Church Army - November December 2010 - Mike Smithers
Mike Smithers, a Church Army Team Missioner in Holmfirth, West Yorkshire, tells how this supposedly ‘sleepy’ village (home to BBC's Last of the Summer Wine) is waking up to the Gospel
I am on attachment to a Ministry Team in West Yorkshire. My ‘patch’ is around 10 miles long, six miles wide and takes in the eight churches that make up a large united benefice of the Upper Holme Valley Team Ministry.
Because I cover such a large geographical area, my work is quite varied. A typical week sees me engaging with people of all ages.
This can include working in the Religious, Personal and Social Education department at the local high school, being part of the adult team that help pupils learn horticultural skills in the school’s organic garden, or teaching young people how to ride off-road motorcycles at the after-school bike club.
Alternatively, I might be working alongside older people to help deliver a craft and lunch club to their peers, or as part of the stewarding team welcoming tourists as they take a look around Holmfirth Parish Church during their Last of the Summer Wine visit.
I could be enabling a church congregation to engage in a community survey to assess what local people really need – not what we think they do. I could be working late at night reaching out to weekend revellers in town, or be found preaching at various services in the team members' churches.
Contrary to its decades-long TV image, it’s not all wrinkled stockings and pensioners' antics in the Holme Valley! Come Friday night, Holmfirth town centre gets as busy as any other, with people keen to let their hair down after a long week at work.
Since my arrival in the Valley, the church has been playing a central role in the town’s night-time economy too.
The nationwide Hope 08 initiative helped to raise up a group of like-minded people from Valley congregations who wanted to do something to bless the local community.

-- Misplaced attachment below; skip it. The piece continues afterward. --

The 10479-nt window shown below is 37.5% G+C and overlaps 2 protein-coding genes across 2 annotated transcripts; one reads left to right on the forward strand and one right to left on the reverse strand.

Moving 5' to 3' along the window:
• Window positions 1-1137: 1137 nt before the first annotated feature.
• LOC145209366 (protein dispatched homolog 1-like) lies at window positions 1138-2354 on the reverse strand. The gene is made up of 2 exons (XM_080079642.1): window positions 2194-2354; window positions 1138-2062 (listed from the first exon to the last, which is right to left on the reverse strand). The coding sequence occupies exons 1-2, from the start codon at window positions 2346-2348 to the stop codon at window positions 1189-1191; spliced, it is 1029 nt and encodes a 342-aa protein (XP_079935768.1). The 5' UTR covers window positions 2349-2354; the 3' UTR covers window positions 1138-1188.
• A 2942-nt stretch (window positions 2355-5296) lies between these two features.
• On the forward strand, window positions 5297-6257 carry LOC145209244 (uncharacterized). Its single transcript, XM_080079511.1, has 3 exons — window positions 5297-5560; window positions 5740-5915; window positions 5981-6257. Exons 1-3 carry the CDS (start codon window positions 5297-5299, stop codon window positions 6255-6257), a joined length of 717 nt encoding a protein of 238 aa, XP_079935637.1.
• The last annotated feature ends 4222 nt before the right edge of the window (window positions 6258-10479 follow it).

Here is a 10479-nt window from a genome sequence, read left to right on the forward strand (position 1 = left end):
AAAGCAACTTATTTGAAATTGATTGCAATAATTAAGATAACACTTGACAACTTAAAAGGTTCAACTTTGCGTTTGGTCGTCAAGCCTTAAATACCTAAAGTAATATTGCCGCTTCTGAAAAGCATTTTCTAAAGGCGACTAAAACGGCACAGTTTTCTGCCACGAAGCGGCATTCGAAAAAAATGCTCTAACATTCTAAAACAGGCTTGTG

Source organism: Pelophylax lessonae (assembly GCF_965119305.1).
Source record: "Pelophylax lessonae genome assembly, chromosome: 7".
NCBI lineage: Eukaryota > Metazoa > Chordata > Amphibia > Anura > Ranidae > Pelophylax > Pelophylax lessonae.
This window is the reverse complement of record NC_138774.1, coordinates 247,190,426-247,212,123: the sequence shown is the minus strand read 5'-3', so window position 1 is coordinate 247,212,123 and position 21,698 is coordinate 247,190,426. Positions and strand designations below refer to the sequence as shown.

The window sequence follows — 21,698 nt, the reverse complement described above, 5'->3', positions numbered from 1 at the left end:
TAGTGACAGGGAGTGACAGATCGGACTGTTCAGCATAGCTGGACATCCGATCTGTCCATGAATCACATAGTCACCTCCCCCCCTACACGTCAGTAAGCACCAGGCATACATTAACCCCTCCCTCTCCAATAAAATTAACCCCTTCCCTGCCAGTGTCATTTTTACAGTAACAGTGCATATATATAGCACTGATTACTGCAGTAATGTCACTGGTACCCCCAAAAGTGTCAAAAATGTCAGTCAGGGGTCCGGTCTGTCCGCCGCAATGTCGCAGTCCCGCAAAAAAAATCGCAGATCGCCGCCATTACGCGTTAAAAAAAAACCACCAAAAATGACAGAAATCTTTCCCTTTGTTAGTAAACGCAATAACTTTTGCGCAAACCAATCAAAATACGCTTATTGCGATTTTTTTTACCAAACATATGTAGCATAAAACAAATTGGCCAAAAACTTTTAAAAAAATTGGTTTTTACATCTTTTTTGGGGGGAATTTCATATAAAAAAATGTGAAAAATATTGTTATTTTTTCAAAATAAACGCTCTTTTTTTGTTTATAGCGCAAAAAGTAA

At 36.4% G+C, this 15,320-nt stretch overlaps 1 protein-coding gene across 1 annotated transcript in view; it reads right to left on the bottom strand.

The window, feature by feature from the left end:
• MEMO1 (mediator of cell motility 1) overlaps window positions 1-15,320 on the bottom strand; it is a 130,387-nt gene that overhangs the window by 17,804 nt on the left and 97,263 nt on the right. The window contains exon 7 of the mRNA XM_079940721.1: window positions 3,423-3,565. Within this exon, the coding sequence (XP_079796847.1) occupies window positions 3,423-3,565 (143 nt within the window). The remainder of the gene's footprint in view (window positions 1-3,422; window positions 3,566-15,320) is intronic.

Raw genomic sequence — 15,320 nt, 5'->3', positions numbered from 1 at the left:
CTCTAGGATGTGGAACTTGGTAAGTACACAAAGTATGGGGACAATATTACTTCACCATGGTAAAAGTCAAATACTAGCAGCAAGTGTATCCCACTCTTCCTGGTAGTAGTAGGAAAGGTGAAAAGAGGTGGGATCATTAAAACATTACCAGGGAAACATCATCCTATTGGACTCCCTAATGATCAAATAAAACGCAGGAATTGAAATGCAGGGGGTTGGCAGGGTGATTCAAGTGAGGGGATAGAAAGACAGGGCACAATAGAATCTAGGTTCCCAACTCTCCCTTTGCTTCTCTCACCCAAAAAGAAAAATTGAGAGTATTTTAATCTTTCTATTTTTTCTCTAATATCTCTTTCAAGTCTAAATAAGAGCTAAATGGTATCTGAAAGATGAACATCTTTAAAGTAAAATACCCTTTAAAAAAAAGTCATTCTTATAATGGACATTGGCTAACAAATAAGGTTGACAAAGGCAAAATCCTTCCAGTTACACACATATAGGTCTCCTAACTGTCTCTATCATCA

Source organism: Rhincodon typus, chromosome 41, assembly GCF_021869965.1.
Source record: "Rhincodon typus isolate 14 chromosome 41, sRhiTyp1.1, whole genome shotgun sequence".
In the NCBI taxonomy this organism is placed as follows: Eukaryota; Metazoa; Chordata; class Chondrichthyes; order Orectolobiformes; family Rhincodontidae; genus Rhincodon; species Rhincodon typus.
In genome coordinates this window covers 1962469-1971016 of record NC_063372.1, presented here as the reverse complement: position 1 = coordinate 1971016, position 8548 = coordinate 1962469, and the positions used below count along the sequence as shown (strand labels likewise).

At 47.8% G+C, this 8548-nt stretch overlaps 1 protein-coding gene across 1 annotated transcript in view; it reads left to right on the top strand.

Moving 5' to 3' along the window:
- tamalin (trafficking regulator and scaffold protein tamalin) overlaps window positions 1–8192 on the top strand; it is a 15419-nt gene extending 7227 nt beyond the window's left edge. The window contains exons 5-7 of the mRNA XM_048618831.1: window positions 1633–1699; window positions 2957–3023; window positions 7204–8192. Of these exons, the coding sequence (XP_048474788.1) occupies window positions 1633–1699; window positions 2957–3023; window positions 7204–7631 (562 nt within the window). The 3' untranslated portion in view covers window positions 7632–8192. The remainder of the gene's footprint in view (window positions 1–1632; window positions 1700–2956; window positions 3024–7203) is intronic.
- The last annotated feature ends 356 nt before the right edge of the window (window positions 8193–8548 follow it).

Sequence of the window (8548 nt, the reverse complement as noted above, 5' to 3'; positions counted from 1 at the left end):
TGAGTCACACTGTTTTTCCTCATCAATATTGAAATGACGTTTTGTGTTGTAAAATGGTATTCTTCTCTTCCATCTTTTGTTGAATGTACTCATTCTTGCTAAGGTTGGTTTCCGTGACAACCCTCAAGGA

As a result, every Friday night a group of volunteers drawn from local churches spend time engaging with those who visit the town – offering free hot drinks to revellers between 10pm and midnight.
Many people take advantage of this act of unconditional service. They’re often surprised to find out that the initiative is church-based. People appreciate the fact that the church is out on the street and frequently go on to ask faith questions.
Local residents and police have said they've noticed a marked decrease in antisocial behaviour in the town centre since we’ve been out on the street.
The area where the team serve people is now recognised by many as a safe haven if the events of the evening have got out of hand, or they need a quiet space just to collect their thoughts.
Recently, a young man who had left school earlier this summer arrived at the Friday Night Project table with some friends. Whilst waiting for his drink to be made, we got into a conversation.
As we chatted, he mentioned my role at the high school. He said that he had approached this, his final year, with trepidation, worried about exams and what people would think of him if he didn’t get the results expected.
A couple of months into the autumn term the Team Rector and I hosted a week of assemblies focusing on self-esteem. The main message of the presentations was that no matter what happens in your life, you are a special person and are loved for who you are by God.
The young man commented that what I'd said had helped him to get things in perspective. It enabled him to progress through his final year knowing that whatever happened he was greatly valued.
His parting comment as he left the table that night was: “Carry on doing what it is you do – it’s made such a difference to me and I know it will do the same for others.”
Jesus calls each of us to be salt and light in our communities. "Let your conversation be always full of grace, seasoned with salt, so that you may know how to answer everyone" (Colossians 4:6).
My hope is that just as salt helps to bring out the best flavours in food, so I am helping to bring out the best in those I’m relating to – and working alongside – here in the Valley.
Find out more at www.churcharmy.org.uk
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